UNWRA raises war crimes charge as Israeli attacks shadow truce talks

By staff writers
January 17, 2009

The United Nations Relief and Works Agency says Israel's actions in shelling a UN compound in Gaza City last night should be investigated as a possible war crime. Israel's military carried out 50 air strikes as its cabinet prepared to vote on a proposal for a unilateral ceasefire.

A tank shell hit the UN school in northern Gaza, killing at least two people sheltering there. Israel says it is checking the report.

UN chief Ban Ki-moon says he has expressed "strong protest and outrage" to Israel over the shelling.

“I conveyed my strong protest and outrage to the defense minister and the foreign minister and demanded a full explanation," Ban said, adding that he had demanded an investigation into the shelling.

"The defense minister said to me it was a grave mistake and he took it very seriously. He assured me that extra attention will be paid to UN facilities and staff and this will not be repeated."

On Friday 16 January the United Nations security council passed a unanimous resolution on a cessation of hostilities. Israel's security cabinet will vote on Saturday evening on whether to declare a ceasefire, after its government said it thought "significant progress" had been made at talks with Egyptian mediators in Cairo.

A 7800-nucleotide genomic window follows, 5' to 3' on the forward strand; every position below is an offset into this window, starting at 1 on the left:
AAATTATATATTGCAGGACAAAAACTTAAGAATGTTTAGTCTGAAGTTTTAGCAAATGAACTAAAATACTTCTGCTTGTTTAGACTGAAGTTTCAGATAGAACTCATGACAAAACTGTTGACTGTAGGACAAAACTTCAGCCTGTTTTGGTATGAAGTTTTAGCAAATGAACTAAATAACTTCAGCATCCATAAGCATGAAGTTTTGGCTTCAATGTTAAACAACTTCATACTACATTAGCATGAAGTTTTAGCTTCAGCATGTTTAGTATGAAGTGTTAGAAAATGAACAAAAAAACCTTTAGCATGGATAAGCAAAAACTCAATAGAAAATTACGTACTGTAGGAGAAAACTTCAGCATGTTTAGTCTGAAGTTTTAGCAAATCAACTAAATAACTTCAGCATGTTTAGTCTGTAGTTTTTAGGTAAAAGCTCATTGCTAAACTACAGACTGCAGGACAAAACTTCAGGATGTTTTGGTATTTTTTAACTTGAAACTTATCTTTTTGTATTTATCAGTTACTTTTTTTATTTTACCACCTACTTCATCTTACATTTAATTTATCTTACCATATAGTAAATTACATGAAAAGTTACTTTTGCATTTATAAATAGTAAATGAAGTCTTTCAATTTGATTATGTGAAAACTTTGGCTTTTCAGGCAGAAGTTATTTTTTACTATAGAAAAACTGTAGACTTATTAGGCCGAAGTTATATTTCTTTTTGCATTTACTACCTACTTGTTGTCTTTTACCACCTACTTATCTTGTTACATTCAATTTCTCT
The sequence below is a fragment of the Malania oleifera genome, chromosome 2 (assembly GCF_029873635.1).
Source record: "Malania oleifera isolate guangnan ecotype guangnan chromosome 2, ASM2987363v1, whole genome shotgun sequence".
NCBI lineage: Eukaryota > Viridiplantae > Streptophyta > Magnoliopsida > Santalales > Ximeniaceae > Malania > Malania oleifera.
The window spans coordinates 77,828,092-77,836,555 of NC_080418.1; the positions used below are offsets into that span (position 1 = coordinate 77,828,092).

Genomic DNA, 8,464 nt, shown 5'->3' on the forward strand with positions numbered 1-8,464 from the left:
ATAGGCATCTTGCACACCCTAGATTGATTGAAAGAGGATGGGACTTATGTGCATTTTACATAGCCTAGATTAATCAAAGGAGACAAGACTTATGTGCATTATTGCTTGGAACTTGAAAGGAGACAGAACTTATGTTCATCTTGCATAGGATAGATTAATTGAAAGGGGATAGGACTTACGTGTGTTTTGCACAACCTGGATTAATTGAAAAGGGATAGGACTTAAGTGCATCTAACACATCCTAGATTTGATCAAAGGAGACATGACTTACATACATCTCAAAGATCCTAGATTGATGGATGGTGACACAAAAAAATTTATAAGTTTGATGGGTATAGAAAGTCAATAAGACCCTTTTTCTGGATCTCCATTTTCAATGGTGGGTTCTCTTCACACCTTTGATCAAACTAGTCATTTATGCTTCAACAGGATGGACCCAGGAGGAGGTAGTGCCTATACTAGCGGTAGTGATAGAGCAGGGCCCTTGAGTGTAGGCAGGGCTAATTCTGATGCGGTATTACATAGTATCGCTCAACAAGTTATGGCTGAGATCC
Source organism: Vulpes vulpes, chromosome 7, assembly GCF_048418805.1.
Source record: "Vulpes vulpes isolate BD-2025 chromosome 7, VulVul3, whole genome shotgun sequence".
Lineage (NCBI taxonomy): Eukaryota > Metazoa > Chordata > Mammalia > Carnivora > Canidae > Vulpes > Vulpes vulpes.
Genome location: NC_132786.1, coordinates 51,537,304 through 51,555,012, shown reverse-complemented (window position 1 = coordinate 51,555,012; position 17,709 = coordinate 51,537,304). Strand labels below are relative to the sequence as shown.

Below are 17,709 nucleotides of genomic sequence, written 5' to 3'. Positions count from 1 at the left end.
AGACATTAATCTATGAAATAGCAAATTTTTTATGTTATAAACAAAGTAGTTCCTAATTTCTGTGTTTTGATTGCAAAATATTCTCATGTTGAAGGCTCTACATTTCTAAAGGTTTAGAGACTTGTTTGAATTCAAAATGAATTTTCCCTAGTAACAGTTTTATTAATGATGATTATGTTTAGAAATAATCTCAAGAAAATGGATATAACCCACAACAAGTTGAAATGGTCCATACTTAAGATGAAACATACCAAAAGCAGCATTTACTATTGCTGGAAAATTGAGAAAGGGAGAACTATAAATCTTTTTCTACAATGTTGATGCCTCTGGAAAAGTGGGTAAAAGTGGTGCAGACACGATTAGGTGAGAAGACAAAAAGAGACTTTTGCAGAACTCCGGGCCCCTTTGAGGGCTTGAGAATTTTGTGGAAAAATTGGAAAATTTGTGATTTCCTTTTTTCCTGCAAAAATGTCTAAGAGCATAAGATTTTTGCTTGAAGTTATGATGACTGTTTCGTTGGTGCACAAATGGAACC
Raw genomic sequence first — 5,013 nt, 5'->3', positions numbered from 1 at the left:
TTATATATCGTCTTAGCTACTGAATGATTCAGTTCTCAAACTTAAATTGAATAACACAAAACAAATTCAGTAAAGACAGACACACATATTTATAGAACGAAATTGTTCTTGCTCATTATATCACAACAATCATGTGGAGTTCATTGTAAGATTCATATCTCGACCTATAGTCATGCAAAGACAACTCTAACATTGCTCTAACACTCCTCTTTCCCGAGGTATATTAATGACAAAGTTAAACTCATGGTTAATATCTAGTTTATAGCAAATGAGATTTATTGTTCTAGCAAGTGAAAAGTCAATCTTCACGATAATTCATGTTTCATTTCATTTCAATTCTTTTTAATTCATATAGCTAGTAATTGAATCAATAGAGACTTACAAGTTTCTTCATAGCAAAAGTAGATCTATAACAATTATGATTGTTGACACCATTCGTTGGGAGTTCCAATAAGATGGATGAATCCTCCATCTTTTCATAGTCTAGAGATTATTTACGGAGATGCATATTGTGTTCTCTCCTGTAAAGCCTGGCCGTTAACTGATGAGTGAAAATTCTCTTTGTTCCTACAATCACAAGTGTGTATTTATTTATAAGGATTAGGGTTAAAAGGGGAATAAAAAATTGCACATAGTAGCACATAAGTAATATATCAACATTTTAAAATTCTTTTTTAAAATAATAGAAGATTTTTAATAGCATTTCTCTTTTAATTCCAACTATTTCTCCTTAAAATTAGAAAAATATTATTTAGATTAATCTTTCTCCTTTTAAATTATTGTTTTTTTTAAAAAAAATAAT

Under the Egyptian proposal, fighting would stop immediately for 10 days and Israeli forces would remain in Gaza while the border crossings into the territory would remain closed. Egypt will also pressurise Hamas on rocket attacks.

But Hamas said it would ignore any truce if its conditions were not met. A spokesperson, Osama Abu Hemdan, told AFP news agency: "As long as it [the Israeli military] remains in Gaza, resistance and confrontation will continue."

In Washington DC, USA, Israeli Foreign Minister Tzipi Livni said Israel would have to suspend any ceasefire if Hamas continued to fire rockets.

Israeli warplanes renewed bombing raids on Gaza just before dawn on this morning, with heavy explosions south of Gaza City.

United Nations officials say two children, aged five and seven, were killed when Israeli tank fire hit a UN school where hundreds had taken shelter in the northern town of Beit Lahiya.

A spokesman for Unrwa in Gaza, Chris Gunness, said: "There has to be an investigation to determine whether a war crime has been committed."

This is not the first time the UN has talked about war crimes in Gaza. Earlier this month, UN High Commissioner for Human Rights Navi Pillay said some Israeli actions reported in Gaza might warrant prosecutions for war crimes.

1,193 people have been killed, including 410 children and 108 women since the conflict began on 27 December 2008. There have been 5,300 people wounded, including 1,600 children.

Thirteen Israelis, mostly soldiers, have been killed during the campaign.

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